The Dakar Rally route crossed the high-altitude salt flats of Uyuni, Bolivia for the first time this year, making some new enemies who are concerned about event's collateral damage to a fragile ecosystem. Yet Dakar organizers maintain that their initiatives do more than enough to offset the impact of the race.
You probably guessed the moving mass of vehicles that is the Dakar Rally doesn't leave a trail of butterflies over the 6,000-plus miles it covers. But an article in The Guardian last week provided some interesting insight on what kind of damage the race really does do, and who's upset about it.
It seems that the Chilean government has documented damage to "geoglyphs, protected sites, burial grounds and tracks on the Inca trail" from previous races. Chile's Council of National Monuments evaluated 283 historical sites, and deemed 44.5% had been affected by the 2011 race. But the Chileans in charge declared the tourism benefits of the event outweighed preservation concerns, and the even was green-lit for 2014.
While race fans rejoiced and geared up for thirteen stages of off-road awesomeness, residents of places the race would invade considered the ruling a terrible defeat. In Rumi Cruz, police disbanded a group of indigenous Chileans known as the Kolla who were attempting to block the competitor's path during the race.
Conservationist and indigenous groups, including Chile's Archaeologists Association, made a bid to the nation's constitutional court to block the 2014 Dakar stating it violated the "right to an uncontaminated environment." But their motion was struck down with the court citing "insufficient evidence."
The Kolla reckon the Dakar "turn[s] their communities and landscapes into a million-dollar tourist attraction aimed at a rich minority" but Chile's sports minister Gabriel Ruiz-Tagle countered by calling the rally "the only sporting competition with comprehensive environmental protection."
What he was probably referring to were the "offsets" the Amaury Sports Organization (ASO) who run the Dakar Rally claim to rendered "against all of the direct emissions" of the event through the $460,000 in donations they've made to the "Madre de Dios" foundation since 2011. That group, described as a "societal and environmental project," has apparently saved "almost 120, 000 hectares of [Peruvian] forest" slated for destruction.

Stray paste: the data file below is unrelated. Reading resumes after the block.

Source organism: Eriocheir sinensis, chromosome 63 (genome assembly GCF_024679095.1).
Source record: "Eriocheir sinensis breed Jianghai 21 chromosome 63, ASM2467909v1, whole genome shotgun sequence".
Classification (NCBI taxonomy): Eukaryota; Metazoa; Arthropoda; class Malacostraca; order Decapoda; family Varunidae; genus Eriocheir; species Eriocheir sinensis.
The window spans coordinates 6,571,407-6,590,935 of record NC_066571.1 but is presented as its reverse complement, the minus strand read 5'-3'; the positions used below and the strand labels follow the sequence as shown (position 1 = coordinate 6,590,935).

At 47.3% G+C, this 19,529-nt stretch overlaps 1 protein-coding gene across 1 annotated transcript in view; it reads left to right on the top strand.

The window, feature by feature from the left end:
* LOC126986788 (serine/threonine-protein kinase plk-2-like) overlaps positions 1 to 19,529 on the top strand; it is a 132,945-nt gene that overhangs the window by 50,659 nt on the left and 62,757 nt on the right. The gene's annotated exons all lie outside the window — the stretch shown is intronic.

Vice President of the Archaeology Association of Chile, Paola González told The Guardian that "the big problem is that public bodies that should be taking measures to protect the sites are unable to intervene, given that this other major public body [National Sports Institute of Chile] is supporting the event. The interests of the international company are overriding Chile's legal standards that supposedly exist for the protection of the country's archaeological monuments."
But the ASO says the route is agreed upon by official sanctioning bodies throughout South America, including the Council for National Monuments in and Ministery for the Environment in Chile. They also claim the Ministry for the Environment and provincial bodies in Argentina and Ministry of Culture and Environment in Boliva approve the Dakar route every year.
Are these just tree-hugging hippies pissing in the motorsport punch over nothing, or should the ASO be doing more to minimize the impact of their rolling thunder flotilla?